New York Senate Committee Advances Bill To Release Trump’s State Tax Returns

Chip SomodevillaGetty Images

Newsday reports that a key New York state Senate committee advanced a bill to authorize the state Tax Department to release New York tax returns to a congressional committee upon request. New York Democrats introduced the bill with the end goal of bypassing the White House by releasing President Donald Trump’s state tax returns to Congress.

If the Democratic-led Senate approves the measure next week as planned, it will fall in the hands of the majority Democratic Assembly to follow suit. However, Speaker Carl Heastie claims that the bill isn’t currently on the chamber’s near-term schedule.

According to Democrats, the bill addresses oversight, accountability, and Trump’s unwillingness to release his tax returns publicly. Senator Brian Benjamin (D-Manhattan), chairman of the Senate Budget and Revenue Committee, commented on the move after the panel voted to send the bill to the full Senate.

“If the federal government isn’t prepared to deliver the transparency and accountability the American people deserve, New York will.”

Senator Brad Hoylman, the bill’s sponsor, claims that the bill wasn’t introduced solely for the partisan purpose of releasing Trump’s tax returns but to give any congressional oversight committee the power to obtain any New York tax returns. But he also noted that the United States House failed to receive their request for the president’s tax returns earlier this month.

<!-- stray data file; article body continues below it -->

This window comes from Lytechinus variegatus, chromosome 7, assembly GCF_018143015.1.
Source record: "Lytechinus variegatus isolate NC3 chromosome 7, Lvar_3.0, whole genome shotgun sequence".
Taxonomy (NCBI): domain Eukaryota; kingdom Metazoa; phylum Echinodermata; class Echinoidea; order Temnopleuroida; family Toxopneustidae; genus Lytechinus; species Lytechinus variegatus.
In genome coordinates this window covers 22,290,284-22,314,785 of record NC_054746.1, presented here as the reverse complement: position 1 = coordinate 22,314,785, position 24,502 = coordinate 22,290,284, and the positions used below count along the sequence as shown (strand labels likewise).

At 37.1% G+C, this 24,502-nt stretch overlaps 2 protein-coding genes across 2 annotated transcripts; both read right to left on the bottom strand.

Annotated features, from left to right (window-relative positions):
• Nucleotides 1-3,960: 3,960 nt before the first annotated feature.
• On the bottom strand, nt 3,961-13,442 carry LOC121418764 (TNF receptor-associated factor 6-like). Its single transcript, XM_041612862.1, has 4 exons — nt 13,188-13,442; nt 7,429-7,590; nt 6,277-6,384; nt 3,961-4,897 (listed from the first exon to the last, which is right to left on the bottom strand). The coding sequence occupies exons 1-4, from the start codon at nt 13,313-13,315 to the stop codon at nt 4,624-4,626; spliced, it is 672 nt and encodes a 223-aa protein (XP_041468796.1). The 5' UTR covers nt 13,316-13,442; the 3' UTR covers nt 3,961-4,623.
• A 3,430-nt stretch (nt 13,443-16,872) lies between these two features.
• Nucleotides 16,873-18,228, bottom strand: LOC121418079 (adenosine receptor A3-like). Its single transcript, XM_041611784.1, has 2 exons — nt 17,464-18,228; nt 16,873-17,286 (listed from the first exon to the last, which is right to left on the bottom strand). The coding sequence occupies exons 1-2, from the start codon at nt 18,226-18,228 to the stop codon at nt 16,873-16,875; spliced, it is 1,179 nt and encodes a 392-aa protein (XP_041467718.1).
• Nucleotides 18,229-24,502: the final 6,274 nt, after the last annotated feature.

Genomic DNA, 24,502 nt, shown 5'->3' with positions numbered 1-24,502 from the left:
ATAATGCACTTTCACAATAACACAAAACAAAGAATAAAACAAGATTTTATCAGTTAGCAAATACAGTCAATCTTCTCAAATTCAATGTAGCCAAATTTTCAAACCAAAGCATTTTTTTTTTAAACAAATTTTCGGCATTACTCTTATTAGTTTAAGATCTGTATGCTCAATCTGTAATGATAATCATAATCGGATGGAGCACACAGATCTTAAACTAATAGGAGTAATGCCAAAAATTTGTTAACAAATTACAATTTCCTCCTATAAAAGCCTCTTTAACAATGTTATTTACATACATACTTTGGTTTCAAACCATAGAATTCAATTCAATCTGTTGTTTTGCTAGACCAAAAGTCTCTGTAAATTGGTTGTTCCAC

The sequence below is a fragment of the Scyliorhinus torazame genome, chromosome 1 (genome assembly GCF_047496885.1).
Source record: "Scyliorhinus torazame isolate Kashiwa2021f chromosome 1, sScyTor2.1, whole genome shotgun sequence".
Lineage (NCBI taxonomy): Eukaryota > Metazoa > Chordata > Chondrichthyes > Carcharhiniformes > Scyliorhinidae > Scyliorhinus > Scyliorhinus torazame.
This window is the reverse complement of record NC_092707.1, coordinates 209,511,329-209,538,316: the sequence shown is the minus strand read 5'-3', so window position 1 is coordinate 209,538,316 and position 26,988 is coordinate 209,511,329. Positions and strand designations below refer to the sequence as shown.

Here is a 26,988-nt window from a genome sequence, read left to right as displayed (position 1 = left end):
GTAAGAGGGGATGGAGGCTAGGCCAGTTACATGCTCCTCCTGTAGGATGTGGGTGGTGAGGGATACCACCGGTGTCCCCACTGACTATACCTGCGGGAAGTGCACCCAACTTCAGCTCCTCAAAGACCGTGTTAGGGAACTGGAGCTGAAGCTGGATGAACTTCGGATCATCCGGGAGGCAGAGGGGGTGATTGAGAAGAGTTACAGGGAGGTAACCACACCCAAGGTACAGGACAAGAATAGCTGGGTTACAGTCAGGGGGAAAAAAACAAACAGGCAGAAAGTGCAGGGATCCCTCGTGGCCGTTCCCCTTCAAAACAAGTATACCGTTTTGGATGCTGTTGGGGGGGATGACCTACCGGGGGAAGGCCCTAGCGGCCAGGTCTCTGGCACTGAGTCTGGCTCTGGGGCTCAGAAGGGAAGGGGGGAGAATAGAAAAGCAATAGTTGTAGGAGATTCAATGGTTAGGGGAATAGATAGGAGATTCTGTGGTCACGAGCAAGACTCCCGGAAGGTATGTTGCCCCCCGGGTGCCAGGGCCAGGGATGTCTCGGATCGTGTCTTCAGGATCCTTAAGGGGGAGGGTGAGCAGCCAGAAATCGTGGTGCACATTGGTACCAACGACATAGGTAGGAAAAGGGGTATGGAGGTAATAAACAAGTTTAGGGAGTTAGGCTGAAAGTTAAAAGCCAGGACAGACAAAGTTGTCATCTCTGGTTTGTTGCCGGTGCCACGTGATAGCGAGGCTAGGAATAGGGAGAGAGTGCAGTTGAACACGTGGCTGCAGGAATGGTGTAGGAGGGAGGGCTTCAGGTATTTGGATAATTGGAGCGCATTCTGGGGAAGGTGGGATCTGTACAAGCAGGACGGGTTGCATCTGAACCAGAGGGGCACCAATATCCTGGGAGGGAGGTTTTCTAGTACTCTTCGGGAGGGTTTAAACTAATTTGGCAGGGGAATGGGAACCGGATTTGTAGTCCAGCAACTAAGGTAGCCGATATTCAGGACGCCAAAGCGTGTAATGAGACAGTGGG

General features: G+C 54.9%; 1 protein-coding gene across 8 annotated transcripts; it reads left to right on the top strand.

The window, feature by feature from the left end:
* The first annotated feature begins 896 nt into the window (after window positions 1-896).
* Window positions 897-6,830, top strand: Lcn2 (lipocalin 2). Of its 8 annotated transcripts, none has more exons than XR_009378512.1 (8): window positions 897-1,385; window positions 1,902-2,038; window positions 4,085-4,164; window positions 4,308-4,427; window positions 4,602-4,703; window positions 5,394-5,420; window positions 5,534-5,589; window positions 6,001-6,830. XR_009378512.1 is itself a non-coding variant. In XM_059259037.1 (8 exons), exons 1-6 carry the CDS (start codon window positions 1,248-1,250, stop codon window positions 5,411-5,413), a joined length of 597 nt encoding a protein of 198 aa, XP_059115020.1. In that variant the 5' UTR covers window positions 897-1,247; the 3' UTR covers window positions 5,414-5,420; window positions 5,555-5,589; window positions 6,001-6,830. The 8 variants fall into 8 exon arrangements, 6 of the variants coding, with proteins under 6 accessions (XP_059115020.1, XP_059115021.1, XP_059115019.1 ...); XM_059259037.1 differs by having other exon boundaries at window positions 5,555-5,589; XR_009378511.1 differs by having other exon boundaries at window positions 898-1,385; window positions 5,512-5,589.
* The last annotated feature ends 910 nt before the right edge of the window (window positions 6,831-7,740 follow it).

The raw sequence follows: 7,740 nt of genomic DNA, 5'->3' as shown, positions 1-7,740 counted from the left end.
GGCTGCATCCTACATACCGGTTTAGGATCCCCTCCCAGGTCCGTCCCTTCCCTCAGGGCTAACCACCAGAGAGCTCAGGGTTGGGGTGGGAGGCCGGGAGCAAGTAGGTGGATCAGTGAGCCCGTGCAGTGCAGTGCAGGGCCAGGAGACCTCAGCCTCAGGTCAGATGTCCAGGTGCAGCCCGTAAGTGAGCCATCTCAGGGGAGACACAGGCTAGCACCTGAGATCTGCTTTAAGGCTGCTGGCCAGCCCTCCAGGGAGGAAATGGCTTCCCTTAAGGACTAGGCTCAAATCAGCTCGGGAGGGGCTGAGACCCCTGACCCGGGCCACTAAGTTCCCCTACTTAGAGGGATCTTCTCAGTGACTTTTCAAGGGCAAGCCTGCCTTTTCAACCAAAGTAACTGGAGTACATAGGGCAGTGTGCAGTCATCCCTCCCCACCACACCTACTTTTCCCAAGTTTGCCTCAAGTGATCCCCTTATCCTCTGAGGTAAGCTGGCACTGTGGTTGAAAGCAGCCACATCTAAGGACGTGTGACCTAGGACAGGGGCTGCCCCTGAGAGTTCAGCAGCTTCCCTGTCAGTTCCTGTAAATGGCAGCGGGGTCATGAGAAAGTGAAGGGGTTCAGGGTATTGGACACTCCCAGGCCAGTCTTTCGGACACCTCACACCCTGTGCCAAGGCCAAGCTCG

“New York state does this all the time in terms of sharing tax returns, state returns, with other states, with the IRS, with other federal departments.”

Republican Senator James Tedisco believes that move is “sad” and could even backfire and aid Trump in re-election.

“This is a sad attempt to delegitimize an election and a president,” Tedisco said. “What’s the next step? Because this isn’t going to end. After you get his taxes, are you going to want to get the number of suits and where he buys them and how much it costs?”

As The Inquisitr reported, former Republican New Jersey Governor Chris Christie vetoed a similar bill last year and called it a “transparent political stunt.” Even California Democratic Governor Jerry Brown, a Democrat, vetoed a similar bill in 2017, calling it a “slippery slope” that could push individual states to increase requirements for candidates in the future.

In a similar move, nearly 20 blue states have introduced legislation to require all presidential and vice presidential candidates to release their individual tax returns to be able to enter the running for a presidential or general election.